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New National 18
The new Phil Morrison designed National 18 will be launched to the public at the 2015 RYA Suzuki Dinghy Show, which takes place over the weekend of 28 February/1 March at Alexandra Palace, London.

This new hull design was unanimously adopted by the class at its 2014 AGM and with fifteen boats already on order for 2015, production is in full swing at White Formula, the new official builder for the National 18.

The naming ceremony for the first new boat will take place at 14.30 on the Saturday of the show at the National 18 stand B24. Designer Phil Morrison and builder Rob White will be in attendance and all are welcome to join the celebration and inspect the new boat.

The introduction of this new National 18 design is the culmination of an extensive development and testing programme. A prototype named 'Odyssey' was launched in October 2013 and has been trialled to rave reviews by upwards of 150 people at venues around England, Ireland, Scotland and Wales. She is sleek, responsive and a joy to sail in all conditions. As well as being lighter, faster, easier to sail and more comfortable to crew than previous 18s, she is also easier to launch and bring ashore and capsize recovery is improved.

From Afloat magazine

John Jr Kennedy's Childhood Sailboat Goes Up For Auction
Click on image to enlarge.

Scallop John Jr. and Caroline Kennedy's childhood sailboat will be part of an upcoming live boat for auction event by Boston, MA based RR Auction.

Built in Massachusetts and mainly used in the Mediterranean, measuring 12 feet long by 6 feet wide. The boat, constructed in the Winter of 1969-1970, exhibits the original builder's plate on which is stamped, "Old Beetle Cat, No. 1426, Concordia Co. Inc., South Dartmouth, Mass."

It has been restored to its original colors, with a sky blue deck and a bright yellow hull. The unusually colored original paint became evident when the boat was stripped down to bare wood and was additionally confirmed in a letter from Caroline Kennedy. On the stern's transom is fastened contemporary cast bronze letters placed in the original drill holes, spelling out the boat's name as christened by the Kennedys, "Scallop."

The boat was commissioned by Jacqueline Kennedy Onassis in 1969, shortly after her Fall 1968 marriage to shipping magnate Aristotle Onassis. The boat was then shipped overseas for John Jr. and Caroline Kennedy to learn to sail while in Greece and returned to Hyannis Port in the 1970s. Jackie later sold it to the Gallaghers, a well-respected Hyannis Port family, and Peter Eastman purchased it from them in the early 2000s.

Bidding begins February 12-18, followed by a live auction event on February 19 that will take place at the Royal Sonesta Hotel in Cambridge. More details can be found online here

Runnerup, Again
When I wrote my history of the race, A Berth to Bermuda, in 2006, one theme wove its way through the narrative: Anyone who wishes to win the oldest of all ocean races must be prepared to be bold in choosing strategy and tactics. Richard B. Nye, who with his father and three Carinas won two races and almost a third, told me, "We used to swing for the fences a lot." Jim McCurdy designed Carinas and sailed with the Nyes, as did his daughters, Hope and Sheila. They learned the lesson well: don't be afraid to take a chance.

On the night before the start, Sheila spread out a multi-hued satellite image of the racecourse, pointed to a big circular eddy north of the Gulf Stream, and said, with her characteristic decisiveness, "We're going there." There was a waypoint 50 miles west of the rhumb line and placed near the top of a big clockwise-swirling circular eddy. In the southwesterly wind that was forecast, getting there meant sailing close-hauled, hard on the wind, for more than 100 miles.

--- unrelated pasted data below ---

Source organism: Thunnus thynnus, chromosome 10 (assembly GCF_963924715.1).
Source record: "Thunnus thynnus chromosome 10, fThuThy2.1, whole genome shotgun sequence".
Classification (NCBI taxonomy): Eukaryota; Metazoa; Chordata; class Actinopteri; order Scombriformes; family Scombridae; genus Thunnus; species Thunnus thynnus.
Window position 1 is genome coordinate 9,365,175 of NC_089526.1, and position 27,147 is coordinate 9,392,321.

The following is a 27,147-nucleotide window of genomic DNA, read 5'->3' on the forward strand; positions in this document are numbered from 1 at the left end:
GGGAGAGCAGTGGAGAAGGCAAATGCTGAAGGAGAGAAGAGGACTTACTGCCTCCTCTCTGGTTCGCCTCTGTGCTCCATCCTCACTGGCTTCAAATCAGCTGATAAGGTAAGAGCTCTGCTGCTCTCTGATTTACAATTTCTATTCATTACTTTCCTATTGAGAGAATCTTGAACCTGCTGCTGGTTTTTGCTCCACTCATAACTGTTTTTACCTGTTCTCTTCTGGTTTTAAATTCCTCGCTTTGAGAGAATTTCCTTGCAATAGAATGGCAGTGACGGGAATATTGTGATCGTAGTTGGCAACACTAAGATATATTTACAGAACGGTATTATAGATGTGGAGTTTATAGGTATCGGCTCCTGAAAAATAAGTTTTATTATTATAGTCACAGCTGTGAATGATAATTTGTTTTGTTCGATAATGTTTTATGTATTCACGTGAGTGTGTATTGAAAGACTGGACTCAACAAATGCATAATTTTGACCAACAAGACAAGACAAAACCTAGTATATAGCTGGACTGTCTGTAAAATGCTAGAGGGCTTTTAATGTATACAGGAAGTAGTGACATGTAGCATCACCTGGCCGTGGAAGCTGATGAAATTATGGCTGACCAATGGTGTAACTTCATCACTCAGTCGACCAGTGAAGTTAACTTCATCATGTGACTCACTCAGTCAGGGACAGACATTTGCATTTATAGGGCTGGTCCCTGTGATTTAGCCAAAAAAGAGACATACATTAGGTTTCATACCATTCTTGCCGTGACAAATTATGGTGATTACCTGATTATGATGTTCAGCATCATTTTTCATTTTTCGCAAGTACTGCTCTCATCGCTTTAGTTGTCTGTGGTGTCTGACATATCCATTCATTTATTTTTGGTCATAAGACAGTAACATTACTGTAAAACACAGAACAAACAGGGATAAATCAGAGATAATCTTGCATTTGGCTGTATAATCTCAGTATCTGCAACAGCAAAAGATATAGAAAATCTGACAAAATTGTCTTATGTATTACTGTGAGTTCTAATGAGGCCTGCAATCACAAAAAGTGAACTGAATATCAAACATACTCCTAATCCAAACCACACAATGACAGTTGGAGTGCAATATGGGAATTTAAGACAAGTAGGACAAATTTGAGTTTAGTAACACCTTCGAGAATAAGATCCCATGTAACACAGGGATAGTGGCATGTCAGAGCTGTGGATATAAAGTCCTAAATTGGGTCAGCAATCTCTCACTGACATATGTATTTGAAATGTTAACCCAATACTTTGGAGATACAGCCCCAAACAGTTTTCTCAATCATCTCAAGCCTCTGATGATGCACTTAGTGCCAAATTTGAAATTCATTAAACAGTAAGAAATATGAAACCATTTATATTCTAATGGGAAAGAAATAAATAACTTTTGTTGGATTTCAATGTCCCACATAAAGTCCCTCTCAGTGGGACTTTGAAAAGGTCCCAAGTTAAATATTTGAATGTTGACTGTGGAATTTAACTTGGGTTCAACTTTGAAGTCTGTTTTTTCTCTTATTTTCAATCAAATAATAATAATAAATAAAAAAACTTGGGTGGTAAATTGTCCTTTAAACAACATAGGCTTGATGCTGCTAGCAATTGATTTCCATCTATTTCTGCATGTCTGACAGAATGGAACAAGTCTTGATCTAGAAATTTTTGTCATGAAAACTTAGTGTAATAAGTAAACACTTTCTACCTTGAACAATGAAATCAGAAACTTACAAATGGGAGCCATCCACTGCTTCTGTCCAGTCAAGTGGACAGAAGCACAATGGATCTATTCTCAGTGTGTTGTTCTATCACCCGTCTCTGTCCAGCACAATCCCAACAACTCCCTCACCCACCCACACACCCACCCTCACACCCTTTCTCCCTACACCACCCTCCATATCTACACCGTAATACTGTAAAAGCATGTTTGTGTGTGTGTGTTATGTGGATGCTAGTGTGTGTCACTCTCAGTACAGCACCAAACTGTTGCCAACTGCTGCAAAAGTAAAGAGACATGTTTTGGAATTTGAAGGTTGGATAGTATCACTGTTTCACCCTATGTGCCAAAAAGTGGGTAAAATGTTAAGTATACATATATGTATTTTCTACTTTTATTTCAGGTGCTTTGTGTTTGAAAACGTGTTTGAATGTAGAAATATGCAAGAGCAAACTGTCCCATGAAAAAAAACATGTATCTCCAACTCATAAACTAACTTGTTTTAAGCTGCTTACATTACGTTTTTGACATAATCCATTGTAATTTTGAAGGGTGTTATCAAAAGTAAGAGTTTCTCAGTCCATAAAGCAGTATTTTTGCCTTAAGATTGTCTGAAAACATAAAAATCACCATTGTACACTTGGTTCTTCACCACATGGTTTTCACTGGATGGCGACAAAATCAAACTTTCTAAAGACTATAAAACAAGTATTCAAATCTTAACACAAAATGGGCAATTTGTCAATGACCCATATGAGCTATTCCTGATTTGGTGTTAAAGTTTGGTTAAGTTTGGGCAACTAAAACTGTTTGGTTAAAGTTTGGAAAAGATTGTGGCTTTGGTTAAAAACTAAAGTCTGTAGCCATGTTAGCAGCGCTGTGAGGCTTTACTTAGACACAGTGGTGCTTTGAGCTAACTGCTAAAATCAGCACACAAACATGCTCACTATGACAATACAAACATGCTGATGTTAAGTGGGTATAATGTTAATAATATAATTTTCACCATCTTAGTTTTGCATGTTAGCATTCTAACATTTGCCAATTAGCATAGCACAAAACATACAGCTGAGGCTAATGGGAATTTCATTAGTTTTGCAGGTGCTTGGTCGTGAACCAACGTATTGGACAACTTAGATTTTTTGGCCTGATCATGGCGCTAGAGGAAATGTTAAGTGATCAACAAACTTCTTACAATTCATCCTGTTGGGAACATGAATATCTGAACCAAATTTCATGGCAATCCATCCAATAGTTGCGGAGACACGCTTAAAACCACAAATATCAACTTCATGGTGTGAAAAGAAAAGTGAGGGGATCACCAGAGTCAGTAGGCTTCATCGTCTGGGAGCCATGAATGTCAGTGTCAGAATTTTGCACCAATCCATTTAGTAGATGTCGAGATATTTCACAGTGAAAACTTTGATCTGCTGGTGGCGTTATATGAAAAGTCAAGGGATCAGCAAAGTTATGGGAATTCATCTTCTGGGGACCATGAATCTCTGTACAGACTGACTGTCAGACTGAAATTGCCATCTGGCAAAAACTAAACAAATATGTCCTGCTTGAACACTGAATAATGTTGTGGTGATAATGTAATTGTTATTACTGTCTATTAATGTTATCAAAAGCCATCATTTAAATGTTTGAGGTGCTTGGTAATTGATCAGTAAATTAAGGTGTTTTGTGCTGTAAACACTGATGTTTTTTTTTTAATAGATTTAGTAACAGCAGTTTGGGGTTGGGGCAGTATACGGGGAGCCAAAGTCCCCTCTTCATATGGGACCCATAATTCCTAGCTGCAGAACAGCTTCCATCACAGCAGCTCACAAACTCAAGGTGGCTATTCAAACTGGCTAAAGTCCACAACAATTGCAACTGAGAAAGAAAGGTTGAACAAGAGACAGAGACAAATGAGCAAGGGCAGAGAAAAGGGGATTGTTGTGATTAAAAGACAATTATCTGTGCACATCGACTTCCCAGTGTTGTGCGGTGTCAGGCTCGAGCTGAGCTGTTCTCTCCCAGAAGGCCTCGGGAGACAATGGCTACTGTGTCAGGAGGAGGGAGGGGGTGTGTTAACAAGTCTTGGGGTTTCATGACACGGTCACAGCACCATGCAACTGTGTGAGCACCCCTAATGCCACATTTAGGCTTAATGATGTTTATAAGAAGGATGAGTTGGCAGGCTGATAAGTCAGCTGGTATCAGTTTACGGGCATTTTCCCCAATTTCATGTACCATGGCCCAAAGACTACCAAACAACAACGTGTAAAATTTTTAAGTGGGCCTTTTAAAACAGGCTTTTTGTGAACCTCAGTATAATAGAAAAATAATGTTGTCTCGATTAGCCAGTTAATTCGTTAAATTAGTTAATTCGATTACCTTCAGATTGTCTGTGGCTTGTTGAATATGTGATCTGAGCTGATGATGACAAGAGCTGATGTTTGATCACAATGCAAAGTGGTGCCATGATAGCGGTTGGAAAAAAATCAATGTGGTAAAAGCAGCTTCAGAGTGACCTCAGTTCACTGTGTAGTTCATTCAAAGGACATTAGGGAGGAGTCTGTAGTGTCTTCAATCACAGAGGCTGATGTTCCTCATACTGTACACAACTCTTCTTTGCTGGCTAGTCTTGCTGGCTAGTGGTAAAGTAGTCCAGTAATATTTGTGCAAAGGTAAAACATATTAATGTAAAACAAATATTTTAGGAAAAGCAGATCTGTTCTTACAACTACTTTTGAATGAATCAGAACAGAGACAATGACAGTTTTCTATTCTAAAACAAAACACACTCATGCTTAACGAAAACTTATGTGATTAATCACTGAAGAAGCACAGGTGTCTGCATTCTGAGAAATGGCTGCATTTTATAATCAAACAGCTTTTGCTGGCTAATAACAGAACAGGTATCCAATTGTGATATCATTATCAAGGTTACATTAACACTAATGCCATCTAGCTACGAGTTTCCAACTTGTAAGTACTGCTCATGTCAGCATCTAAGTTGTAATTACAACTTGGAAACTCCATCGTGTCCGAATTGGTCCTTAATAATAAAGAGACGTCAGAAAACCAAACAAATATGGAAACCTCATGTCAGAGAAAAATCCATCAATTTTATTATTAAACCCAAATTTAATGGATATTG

Did we do it? The short answer is yes. After we reached Bermuda, while wandering the Royal Bermuda Yacht Club piers looking at boats and picking up chitchat about the race, I overheard someone say this: "It's not hard to win a Bermuda Race. Get a good start, sail west, then collect your trophy." I wish it were that easy, but that's not a bad outline. -- John Rousmaniere

Read the whole story of John Rousmaniere's 2008 Newport Bermuda Race adventure online at

Ted Irwin
Ted Irwin of Irwin Yachts died last week in Arkansas four years after learning he had cancer. He was 74.

The well-known owner of a former St. Petersburg yacht-and-sailboat-building business died in Little Rock, where he was receiving cancer treatments.

The face of Irwin Yachts, he had been battling multiple myeloma, a cancer of the blood cells, since a diagnosis four years ago, according to the Tampa Bay Times.

Irwin grew up building boats in Pinellas County and made millions through his enterprise, which at its peak was known as one of the largest independent yacht builders in the United States.

Within a year of the opening, the business moved to a larger space in St. Petersburg and quickly grew to more than 300 employees. But by the 1980s, around the time of her parents' divorce, Irwin Yachts began to crumble, Payne said. In early 1990 the business built its last boat.

Irwin is survived by his first wife, Jean DeRosay Irwin, and their two children. He has two grandchildren. In the late 1980s, Irwin married Karen Pilcher. The couple had two children.

Letters To The Editor -
Letters are limited to 350 words. No personal attacks are permitted. We do require your name but your email address will not be published without your permission.

* From Mark Turner: Whilst I agree to a certain extent with the comments of Andy Dare regarding PR sometimes overstating conditions (not all PROs have deep sailing knowledge, give them some leeway maybe), and we all miss the big Southern Ocean legs in the modern day Volvo Ocean Race - I do think he should take a spin on a Volvo Ocean 65 upwind in 25 knots of wind (37 knots apparent), in some of the strongest underwater currents in the world, just to see just how miserable and hard life is onboard. For 95% of sailors, and 100% of non-sailors, the living conditions onboard would shock the hell out of them. So fully agree about keep the story real and honest, its an OC mantra since year dot, share the good and the bad as they are, but equally remember that sailing in 25 knots of wind on a nice day on the Solent, is not the same as racing 110% north of the Philippines on a VO65. Its really not. Try it.

(And before someone replies that all PR people SHOULD have great sailing knowledge - there aren't so many qualified people, that can also take professional sailing stories out to wider audience as well - necessary for justifying the sponsorship dollars).